I don't mean to bitch, but in the future I intend to hesitate before I do a favor for the friend of a friend. Never have I taken on such a load of grief. At the outset, it all seemed so innocent. I swear there's no way I could have guessed what was coming down. I came this close to death and, perhaps worse (for my fellow dental phobics), within a hairbreadth of having my two front teeth knocked out. Currently I'm sporting a knot on my head that's the size of my fist. And all this for a job for which I didn't even get paid!
The matter came to my attention through my landlord, Henry Pitts, whom everybody knows I've been half in love with for years. The fact that he's eighty-five (a mere fifty years my senior) has never seemed to alter the basic impact of his appeal. He's a sweetheart and he seldom asks me for anything, so how could I refuse? Especially when his request seemed so harmless on the face of it, without the faintest suggestion of the troubles to come.
It was Thursday, November twenty-first, the week before Thanksgiving, and wedding festivities were just getting under way. Henry's older brother William was to marry my friend Rosie, who runs the tacky little tavern in my neighborhood. Rosie's restaurant was traditionally closed on Thanksgiving Day, and she was feeling smug that she and William could get hitched without her losing any business. With the ceremony and reception being held at the restaurant, she'd managed to eliminate the necessity for a church. She'd lined up a judge to perform the nuptials, and she apparently considered that his services were free. Henry had encouraged her to offer the judge a modest honorarium, but she'd given him a blank look, pretending she didn't speak English that well. She's Hungarian by birth and has momentary lapses when it suits her purposes.
She and William had been engaged for the better part of a year, and it was time to get on with the big event. I've never been certain of Rosie's actual age, but she has to be close to seventy. With William pushing eighty-eight, the phrase "until death do us part" was statistically more significant for them than for most.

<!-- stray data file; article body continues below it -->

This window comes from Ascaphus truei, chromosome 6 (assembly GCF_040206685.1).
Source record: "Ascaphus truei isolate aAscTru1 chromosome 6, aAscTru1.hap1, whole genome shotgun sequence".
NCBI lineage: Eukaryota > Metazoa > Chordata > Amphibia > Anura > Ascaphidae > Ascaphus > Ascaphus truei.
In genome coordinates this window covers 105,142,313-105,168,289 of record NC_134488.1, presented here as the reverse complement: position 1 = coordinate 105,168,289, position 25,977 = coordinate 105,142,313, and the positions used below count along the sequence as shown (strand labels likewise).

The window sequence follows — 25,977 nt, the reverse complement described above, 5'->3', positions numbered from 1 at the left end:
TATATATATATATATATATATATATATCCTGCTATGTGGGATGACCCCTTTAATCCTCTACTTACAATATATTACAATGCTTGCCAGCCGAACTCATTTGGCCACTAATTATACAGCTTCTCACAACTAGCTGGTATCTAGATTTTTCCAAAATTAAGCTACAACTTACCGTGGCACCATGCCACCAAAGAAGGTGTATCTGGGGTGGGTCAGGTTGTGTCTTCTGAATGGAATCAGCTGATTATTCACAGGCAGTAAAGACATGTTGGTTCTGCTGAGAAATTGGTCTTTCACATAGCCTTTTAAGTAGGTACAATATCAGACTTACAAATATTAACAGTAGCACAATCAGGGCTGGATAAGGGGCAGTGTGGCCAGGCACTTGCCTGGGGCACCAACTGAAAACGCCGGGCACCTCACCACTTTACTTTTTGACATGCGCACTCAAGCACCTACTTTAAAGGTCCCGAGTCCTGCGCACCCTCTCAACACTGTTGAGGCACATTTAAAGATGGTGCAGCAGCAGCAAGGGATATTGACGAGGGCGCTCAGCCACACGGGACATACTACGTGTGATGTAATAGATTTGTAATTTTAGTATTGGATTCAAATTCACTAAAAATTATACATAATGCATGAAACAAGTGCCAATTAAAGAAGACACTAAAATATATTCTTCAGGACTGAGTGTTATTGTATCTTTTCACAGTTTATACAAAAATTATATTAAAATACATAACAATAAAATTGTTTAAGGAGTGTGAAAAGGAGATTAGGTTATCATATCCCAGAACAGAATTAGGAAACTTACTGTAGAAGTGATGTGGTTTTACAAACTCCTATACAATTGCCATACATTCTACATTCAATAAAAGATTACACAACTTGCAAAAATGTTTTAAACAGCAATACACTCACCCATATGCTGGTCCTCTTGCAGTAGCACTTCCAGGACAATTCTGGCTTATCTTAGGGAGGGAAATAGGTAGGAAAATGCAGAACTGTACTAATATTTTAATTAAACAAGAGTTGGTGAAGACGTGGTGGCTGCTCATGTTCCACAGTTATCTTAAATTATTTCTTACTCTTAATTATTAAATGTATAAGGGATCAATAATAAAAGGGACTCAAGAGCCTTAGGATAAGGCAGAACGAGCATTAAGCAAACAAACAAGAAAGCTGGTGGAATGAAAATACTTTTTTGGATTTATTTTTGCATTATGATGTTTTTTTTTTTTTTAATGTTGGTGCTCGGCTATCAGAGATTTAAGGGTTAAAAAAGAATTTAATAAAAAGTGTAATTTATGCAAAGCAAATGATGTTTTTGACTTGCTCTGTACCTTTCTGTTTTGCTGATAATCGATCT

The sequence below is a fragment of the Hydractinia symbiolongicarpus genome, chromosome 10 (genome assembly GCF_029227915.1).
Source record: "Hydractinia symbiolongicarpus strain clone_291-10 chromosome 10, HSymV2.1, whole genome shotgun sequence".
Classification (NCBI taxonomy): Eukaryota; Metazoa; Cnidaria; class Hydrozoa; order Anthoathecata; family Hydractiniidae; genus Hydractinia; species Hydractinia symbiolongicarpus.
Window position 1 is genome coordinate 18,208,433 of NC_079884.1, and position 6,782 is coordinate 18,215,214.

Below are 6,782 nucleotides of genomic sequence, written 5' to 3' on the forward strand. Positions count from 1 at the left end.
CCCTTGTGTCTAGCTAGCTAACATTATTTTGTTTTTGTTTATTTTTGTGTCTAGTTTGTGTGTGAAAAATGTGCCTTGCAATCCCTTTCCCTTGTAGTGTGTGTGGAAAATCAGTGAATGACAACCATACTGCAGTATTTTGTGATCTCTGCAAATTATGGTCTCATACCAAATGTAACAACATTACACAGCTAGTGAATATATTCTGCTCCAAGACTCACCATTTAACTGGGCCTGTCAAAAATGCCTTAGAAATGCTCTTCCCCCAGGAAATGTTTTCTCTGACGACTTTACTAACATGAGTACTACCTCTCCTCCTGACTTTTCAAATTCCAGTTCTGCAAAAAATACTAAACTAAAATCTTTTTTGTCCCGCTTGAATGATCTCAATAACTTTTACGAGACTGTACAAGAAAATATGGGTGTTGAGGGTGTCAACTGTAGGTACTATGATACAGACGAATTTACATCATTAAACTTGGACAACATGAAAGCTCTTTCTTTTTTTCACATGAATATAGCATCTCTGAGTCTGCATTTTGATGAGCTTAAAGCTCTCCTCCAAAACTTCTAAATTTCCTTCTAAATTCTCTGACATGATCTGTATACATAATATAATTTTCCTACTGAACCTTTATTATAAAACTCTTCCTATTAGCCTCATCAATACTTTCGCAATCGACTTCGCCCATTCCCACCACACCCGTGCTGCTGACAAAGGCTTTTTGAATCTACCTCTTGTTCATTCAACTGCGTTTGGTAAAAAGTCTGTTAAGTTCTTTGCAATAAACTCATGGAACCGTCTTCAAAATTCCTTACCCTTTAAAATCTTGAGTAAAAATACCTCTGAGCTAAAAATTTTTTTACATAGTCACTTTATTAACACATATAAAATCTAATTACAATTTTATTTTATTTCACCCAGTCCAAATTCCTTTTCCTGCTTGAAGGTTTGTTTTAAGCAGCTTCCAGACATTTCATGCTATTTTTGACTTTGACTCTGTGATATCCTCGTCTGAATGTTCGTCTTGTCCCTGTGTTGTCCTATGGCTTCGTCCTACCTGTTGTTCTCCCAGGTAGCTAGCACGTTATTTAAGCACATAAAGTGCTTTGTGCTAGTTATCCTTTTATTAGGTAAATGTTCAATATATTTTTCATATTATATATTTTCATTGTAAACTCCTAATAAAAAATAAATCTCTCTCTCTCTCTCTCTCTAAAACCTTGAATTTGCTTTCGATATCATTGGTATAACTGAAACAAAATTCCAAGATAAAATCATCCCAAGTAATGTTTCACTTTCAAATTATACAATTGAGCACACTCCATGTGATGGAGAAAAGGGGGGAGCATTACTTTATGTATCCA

Before I delineate the nature of the business I took on, I suppose I should fill in a few quick personal facts. My name is Kinsey Millhone. I'm a licensed investigator, female, twice divorced, without children or any other pesky dependents. For six years I'd had an informal arrangement with California Fidelity Insurance, doing arson and wrongful death claims in exchange for office space. For almost a year now, since the termination of that agreement, I'd been leasing an office from Kingman and Ives, a firm of attorneys here in Santa Teresa. Because of the wedding I was taking a week off, looking forward to rest and recreation when I wasn't helping Henry with wedding preparations. Henry, long retired from his work as a commercial baker, was making the wedding cake and would also be catering the reception.
There were eight of us in the wedding party. Rosie's sister, Klotilde, who was wheelchair bound, would be serving as the maid of honor. Henry was to be the best man, with his older brothers, Lewis and Charlie, serving as the ushers. The four of them – Henry, William, Lewis, and Charlie (also known collectively as "the boys" or "the kids") – ranged in age from Henry's eighty-five to Charlie's ninety-three. Their only sister, Nell, still vigorous at ninety-five, was one of two bridesmaids, the other being me. For the ceremony Rosie had elected to wear an off-white organza muumuu with a crown of baby's breath encircling her strangely dyed red hair. She'd found a bolt of lavish floral polished cotton on sale… pink and mauve cabbage roses on a background of bright green. The fabric had been shipped off to Flint, Michigan, where Nell had "run up" matching muumuus for the three of us in attendance. I couldn't wait to try mine on. I was certain that, once assembled, the three of us would resemble nothing so much as a set of ambulatory bedroom drapes. At thirty-five, I'd actually hoped to serve as the oldest living flower girl on record, but Rosie had decided to dispense with the role. This was going to be the wedding of the decade, one I wouldn't miss for all the money in the world. Which brings us back to the "precipitating events," as we refer to them in the crime trade.
I ran into Henry at nine that Thursday morning as I was leaving my apartment. I live in a converted single-car garage that's attached to Henry's house by means of an enclosed breezeway. I was heading to the supermarket, where I intended to stock up on junk food for the days ahead. When I opened my door, Henry was standing on my front step with a piece of scratch paper and a tape dispenser. Instead of his usual shorts, T-shirt, and flip-flops, he was wearing long pants and a blue dress shirt with the sleeves rolled up.